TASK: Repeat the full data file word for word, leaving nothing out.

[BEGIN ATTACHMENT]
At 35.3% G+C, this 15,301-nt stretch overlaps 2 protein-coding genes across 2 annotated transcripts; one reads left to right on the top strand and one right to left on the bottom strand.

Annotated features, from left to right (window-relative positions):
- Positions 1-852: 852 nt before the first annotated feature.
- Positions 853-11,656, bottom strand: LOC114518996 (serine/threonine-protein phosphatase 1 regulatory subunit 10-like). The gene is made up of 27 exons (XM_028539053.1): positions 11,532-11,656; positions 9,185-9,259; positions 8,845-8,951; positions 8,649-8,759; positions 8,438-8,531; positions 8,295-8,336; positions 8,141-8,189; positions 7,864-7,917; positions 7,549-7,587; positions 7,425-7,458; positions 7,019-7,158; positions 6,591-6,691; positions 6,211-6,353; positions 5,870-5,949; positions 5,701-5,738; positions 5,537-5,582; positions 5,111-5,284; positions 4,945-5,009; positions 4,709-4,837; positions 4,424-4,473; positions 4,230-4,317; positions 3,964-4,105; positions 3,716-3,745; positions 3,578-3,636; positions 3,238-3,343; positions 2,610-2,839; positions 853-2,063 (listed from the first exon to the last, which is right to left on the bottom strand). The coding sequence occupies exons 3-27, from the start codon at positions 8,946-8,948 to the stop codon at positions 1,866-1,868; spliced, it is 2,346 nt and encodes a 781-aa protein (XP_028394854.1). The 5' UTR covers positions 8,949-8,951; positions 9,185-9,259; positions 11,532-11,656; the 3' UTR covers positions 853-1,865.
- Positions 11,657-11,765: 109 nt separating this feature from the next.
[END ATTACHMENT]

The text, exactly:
At 35.3% G+C, this 15,301-nt stretch overlaps 2 protein-coding genes across 2 annotated transcripts; one reads left to right on the top strand and one right to left on the bottom strand.

Annotated features, from left to right (window-relative positions):
- Positions 1-852: 852 nt before the first annotated feature.
- Positions 853-11,656, bottom strand: LOC114518996 (serine/threonine-protein phosphatase 1 regulatory subunit 10-like). The gene is made up of 27 exons (XM_028539053.1): positions 11,532-11,656; positions 9,185-9,259; positions 8,845-8,951; positions 8,649-8,759; positions 8,438-8,531; positions 8,295-8,336; positions 8,141-8,189; positions 7,864-7,917; positions 7,549-7,587; positions 7,425-7,458; positions 7,019-7,158; positions 6,591-6,691; positions 6,211-6,353; positions 5,870-5,949; positions 5,701-5,738; positions 5,537-5,582; positions 5,111-5,284; positions 4,945-5,009; positions 4,709-4,837; positions 4,424-4,473; positions 4,230-4,317; positions 3,964-4,105; positions 3,716-3,745; positions 3,578-3,636; positions 3,238-3,343; positions 2,610-2,839; positions 853-2,063 (listed from the first exon to the last, which is right to left on the bottom strand). The coding sequence occupies exons 3-27, from the start codon at positions 8,946-8,948 to the stop codon at positions 1,866-1,868; spliced, it is 2,346 nt and encodes a 781-aa protein (XP_028394854.1). The 5' UTR covers positions 8,949-8,951; positions 9,185-9,259; positions 11,532-11,656; the 3' UTR covers positions 853-1,865.
- Positions 11,657-11,765: 109 nt separating this feature from the next.